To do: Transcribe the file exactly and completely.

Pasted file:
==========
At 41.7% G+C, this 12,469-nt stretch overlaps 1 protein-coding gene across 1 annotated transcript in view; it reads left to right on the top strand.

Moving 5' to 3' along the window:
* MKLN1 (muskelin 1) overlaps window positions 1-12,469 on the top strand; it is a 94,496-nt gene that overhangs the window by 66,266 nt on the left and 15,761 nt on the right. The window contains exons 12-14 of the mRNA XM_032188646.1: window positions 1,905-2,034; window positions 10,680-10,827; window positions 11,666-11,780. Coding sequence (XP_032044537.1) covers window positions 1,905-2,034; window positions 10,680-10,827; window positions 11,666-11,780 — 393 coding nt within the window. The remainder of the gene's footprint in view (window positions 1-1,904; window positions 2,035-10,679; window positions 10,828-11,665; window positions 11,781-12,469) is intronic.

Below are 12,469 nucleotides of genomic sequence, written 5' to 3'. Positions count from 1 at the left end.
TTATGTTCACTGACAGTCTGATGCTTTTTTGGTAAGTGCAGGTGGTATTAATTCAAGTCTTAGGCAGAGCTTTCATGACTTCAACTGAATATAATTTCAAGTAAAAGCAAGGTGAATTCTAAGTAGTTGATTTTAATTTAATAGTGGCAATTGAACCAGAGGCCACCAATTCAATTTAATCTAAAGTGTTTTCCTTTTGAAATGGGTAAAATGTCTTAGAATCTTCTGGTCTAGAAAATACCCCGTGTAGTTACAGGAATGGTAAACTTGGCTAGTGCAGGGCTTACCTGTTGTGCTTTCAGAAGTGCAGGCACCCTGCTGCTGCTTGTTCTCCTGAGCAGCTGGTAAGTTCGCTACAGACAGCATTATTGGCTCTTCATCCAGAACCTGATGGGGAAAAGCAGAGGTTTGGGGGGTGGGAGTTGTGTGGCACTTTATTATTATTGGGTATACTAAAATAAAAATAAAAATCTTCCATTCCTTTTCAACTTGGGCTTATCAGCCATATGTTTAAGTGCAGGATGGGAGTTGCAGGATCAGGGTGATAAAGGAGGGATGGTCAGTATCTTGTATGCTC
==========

At 41.7% G+C, this 12,469-nt stretch overlaps 1 protein-coding gene across 1 annotated transcript in view; it reads left to right on the top strand.

Moving 5' to 3' along the window:
* MKLN1 (muskelin 1) overlaps window positions 1-12,469 on the top strand; it is a 94,496-nt gene that overhangs the window by 66,266 nt on the left and 15,761 nt on the right. The window contains exons 12-14 of the mRNA XM_032188646.1: window positions 1,905-2,034; window positions 10,680-10,827; window positions 11,666-11,780. Coding sequence (XP_032044537.1) covers window positions 1,905-2,034; window positions 10,680-10,827; window positions 11,666-11,780 — 393 coding nt within the window. The remainder of the gene's footprint in view (window positions 1-1,904; window positions 2,035-10,679; window positions 10,828-11,665; window positions 11,781-12,469) is intronic.

Below are 12,469 nucleotides of genomic sequence, written 5' to 3'. Positions count from 1 at the left end.
TTATGTTCACTGACAGTCTGATGCTTTTTTGGTAAGTGCAGGTGGTATTAATTCAAGTCTTAGGCAGAGCTTTCATGACTTCAACTGAATATAATTTCAAGTAAAAGCAAGGTGAATTCTAAGTAGTTGATTTTAATTTAATAGTGGCAATTGAACCAGAGGCCACCAATTCAATTTAATCTAAAGTGTTTTCCTTTTGAAATGGGTAAAATGTCTTAGAATCTTCTGGTCTAGAAAATACCCCGTGTAGTTACAGGAATGGTAAACTTGGCTAGTGCAGGGCTTACCTGTTGTGCTTTCAGAAGTGCAGGCACCCTGCTGCTGCTTGTTCTCCTGAGCAGCTGGTAAGTTCGCTACAGACAGCATTATTGGCTCTTCATCCAGAACCTGATGGGGAAAAGCAGAGGTTTGGGGGGTGGGAGTTGTGTGGCACTTTATTATTATTGGGTATACTAAAATAAAAATAAAAATCTTCCATTCCTTTTCAACTTGGGCTTATCAGCCATATGTTTAAGTGCAGGATGGGAGTTGCAGGATCAGGGTGATAAAGGAGGGATGGTCAGTATCTTGTATGCTC